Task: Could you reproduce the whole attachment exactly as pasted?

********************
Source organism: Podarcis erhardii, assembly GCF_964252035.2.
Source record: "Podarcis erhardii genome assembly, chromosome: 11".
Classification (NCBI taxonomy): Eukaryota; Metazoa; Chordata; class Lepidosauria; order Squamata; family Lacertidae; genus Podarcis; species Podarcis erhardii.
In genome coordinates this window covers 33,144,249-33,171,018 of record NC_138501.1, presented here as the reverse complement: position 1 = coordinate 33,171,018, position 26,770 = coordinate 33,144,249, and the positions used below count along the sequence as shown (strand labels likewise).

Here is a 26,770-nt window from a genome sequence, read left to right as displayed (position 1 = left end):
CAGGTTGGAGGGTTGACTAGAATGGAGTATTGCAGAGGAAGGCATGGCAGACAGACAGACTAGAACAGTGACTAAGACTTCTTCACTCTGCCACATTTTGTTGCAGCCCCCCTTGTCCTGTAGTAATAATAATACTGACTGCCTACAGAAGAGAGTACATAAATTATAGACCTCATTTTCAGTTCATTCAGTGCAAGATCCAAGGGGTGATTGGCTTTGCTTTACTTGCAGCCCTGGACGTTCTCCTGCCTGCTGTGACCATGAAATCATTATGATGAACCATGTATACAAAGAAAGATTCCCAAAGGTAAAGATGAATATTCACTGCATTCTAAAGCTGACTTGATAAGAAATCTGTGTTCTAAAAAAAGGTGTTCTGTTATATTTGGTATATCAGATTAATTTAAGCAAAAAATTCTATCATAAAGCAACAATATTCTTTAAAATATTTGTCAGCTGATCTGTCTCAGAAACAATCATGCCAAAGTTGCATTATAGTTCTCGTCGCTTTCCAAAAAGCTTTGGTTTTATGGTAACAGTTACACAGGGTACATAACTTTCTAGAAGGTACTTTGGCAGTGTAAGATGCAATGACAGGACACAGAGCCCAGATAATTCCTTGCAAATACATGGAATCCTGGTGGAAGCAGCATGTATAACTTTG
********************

Source organism: Podarcis erhardii, assembly GCF_964252035.2.
Source record: "Podarcis erhardii genome assembly, chromosome: 11".
Classification (NCBI taxonomy): Eukaryota; Metazoa; Chordata; class Lepidosauria; order Squamata; family Lacertidae; genus Podarcis; species Podarcis erhardii.
In genome coordinates this window covers 33,144,249-33,171,018 of record NC_138501.1, presented here as the reverse complement: position 1 = coordinate 33,171,018, position 26,770 = coordinate 33,144,249, and the positions used below count along the sequence as shown (strand labels likewise).

Here is a 26,770-nt window from a genome sequence, read left to right as displayed (position 1 = left end):
CAGGTTGGAGGGTTGACTAGAATGGAGTATTGCAGAGGAAGGCATGGCAGACAGACAGACTAGAACAGTGACTAAGACTTCTTCACTCTGCCACATTTTGTTGCAGCCCCCCTTGTCCTGTAGTAATAATAATACTGACTGCCTACAGAAGAGAGTACATAAATTATAGACCTCATTTTCAGTTCATTCAGTGCAAGATCCAAGGGGTGATTGGCTTTGCTTTACTTGCAGCCCTGGACGTTCTCCTGCCTGCTGTGACCATGAAATCATTATGATGAACCATGTATACAAAGAAAGATTCCCAAAGGTAAAGATGAATATTCACTGCATTCTAAAGCTGACTTGATAAGAAATCTGTGTTCTAAAAAAAGGTGTTCTGTTATATTTGGTATATCAGATTAATTTAAGCAAAAAATTCTATCATAAAGCAACAATATTCTTTAAAATATTTGTCAGCTGATCTGTCTCAGAAACAATCATGCCAAAGTTGCATTATAGTTCTCGTCGCTTTCCAAAAAGCTTTGGTTTTATGGTAACAGTTACACAGGGTACATAACTTTCTAGAAGGTACTTTGGCAGTGTAAGATGCAATGACAGGACACAGAGCCCAGATAATTCCTTGCAAATACATGGAATCCTGGTGGAAGCAGCATGTATAACTTTG